Hospitals are increasingly confronted by the challenge of employing physicians. To meet this challenge, hospitals bring a high motivation for success but very little practical experience.

In this article, we’ll address three areas to augment your knowledge and help ensure the success of your employment strategy:

  1. Why employment is growing.
  2. When should a hospital consider a major commitment to physician employment?
  3. How to maximize the chances for success.

Why Employment?

A number of factors are driving hospitals to employ physicians. One core reason is the economic challenges faced by private practice, as costs are growing faster than reimbursement.

On the cost side, staffing costs are growing at 4-5% annually while reimbursement growth is limited. Other costs, such as malpractice and information technology expenses, are increasing rapidly as well.

On the reimbursement side of the equation, Medicare increases are minimal at best and potentially negative. Private insurers are also increasingly aggressive, and physicians in small practice have no leverage. The result is that physician income is under significant pressure, and many feel powerlessness to reverse the trend. This is often driving physicians into the arms of hospitals.

A second factor is the shortage of physicians. There is increasing demand due to population growth, economic expansion, an aging population, and the effectiveness of treatments that has lead to improved survival rates and, therefore, a greater prevalence of illness.

The supply side also creates challenges. There have been many questionable assumptions over the years about the number of physicians required to provide care. This has resulted in limited growth in medical schools and cutbacks in residency programs. The net result of which has been a shortage of physicians.

There are also specialty specific shortages. Some areas of the country are experiencing a significant shortage of internists, as physicians can drastically increase their income by pursuing a specialty. The same is true for general surgery, and general surgery also suffers from lifestyle challenges and the fact that it is not as attractive a specialty to the growing number of female medical school graduates.

The desire for a nice lifestyle is a challenge across the board, as the number of hours worked by individual physicians has declined over the years. It is not uncommon for a busy primary care practice to require two younger physicians to take the place of one older doctor, given this difference in work ethic.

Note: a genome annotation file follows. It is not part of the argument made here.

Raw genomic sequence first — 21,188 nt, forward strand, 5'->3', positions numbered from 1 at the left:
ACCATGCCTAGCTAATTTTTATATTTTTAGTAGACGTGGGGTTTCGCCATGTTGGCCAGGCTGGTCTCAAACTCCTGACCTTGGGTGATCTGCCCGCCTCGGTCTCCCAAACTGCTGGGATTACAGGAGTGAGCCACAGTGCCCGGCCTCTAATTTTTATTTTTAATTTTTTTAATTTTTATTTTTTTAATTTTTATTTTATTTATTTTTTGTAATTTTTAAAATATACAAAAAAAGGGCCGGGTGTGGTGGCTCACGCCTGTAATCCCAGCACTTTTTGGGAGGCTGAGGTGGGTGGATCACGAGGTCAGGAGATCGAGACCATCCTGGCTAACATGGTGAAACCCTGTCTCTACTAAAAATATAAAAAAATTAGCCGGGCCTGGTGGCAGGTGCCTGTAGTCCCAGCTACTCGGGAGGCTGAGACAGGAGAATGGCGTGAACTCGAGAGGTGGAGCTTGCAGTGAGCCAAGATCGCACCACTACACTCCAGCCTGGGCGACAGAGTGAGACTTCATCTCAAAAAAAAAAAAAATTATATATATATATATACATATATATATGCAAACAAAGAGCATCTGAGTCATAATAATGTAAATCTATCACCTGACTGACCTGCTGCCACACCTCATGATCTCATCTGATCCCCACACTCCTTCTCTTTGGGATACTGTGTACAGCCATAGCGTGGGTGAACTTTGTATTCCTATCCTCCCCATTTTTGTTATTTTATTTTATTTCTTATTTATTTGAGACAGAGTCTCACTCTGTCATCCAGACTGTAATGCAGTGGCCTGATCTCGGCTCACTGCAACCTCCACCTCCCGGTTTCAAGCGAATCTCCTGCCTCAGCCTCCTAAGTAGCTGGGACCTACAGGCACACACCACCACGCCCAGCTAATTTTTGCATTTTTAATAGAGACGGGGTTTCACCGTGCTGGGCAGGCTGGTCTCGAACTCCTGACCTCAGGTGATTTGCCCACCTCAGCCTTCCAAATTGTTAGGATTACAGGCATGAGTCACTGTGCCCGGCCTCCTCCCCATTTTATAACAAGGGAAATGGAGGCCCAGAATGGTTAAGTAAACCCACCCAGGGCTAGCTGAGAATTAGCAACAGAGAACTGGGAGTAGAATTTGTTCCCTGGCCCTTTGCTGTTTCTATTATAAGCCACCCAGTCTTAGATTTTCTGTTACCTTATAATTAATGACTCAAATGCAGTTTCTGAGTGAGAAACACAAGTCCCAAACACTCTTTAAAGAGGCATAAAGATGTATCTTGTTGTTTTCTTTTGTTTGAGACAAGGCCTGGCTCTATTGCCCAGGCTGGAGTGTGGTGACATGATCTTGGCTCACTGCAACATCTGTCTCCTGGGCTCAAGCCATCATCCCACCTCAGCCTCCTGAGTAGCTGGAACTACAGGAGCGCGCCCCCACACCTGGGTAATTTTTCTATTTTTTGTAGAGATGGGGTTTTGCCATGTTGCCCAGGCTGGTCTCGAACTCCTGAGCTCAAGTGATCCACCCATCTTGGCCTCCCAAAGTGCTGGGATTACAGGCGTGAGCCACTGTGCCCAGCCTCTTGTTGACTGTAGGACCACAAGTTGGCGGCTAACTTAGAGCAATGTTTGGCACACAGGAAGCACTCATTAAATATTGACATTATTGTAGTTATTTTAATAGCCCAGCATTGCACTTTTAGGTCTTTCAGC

All of these challenges mean that hospitals have to become more aggressive to recruit the physicians needed by their community. In a tight physician supply market, hospitals are better able to attract new talent if they can guarantee the physician that he or she can focus on medical practice and a guaranteed level of earnings that will reduce the physician’s anxiety over income.

When to Consider Employment?

There are a number of reasons hospitals enter into employment relationships. One of the first, and most important, is their commitment to patient access and quality. In our practice, we see hospitals pursuing employment to ensure call availability, to provide physicians to less attractive subsets of the community where the payer mix may not be great, or simply to attract needed specialties to address community health issues.

Another common motivation is seeking strategic advantage. We have seen hospitals achieve strategic advantage with large groups of primary care physicians giving them greater leverage on the payer’s and protecting their referral base. Such a strategy also decreases the dependence on private practice, a valuable result for many hospitals.

Hospitals can also use employment to their strategic advantage in specialty and subspecialty care. Again, employment can help them “”lock in”” strategically important physicians, reduce the likelihood that competitors might steal physicians, and also limit the ability of those physicians to compete with hospital. Frequently, these efforts are focused on subspecialties that are profitable.

Hospitals also use employment as a defensive mechanism. This is particularly true when a key physician group is disintegrating. The hospital can take this group (or some subset) under its wing, and avoid losing that physician to a competitor or another community. Increasingly, one other factor is driving employment: The pool of potential recruits demand it. Younger physicians, many of whom have substantial debt, do not want to take the risk of a private practice. The lesson in many communities has been that employment must be an option if you expect to compete for new recruits.

How to Maximize Success?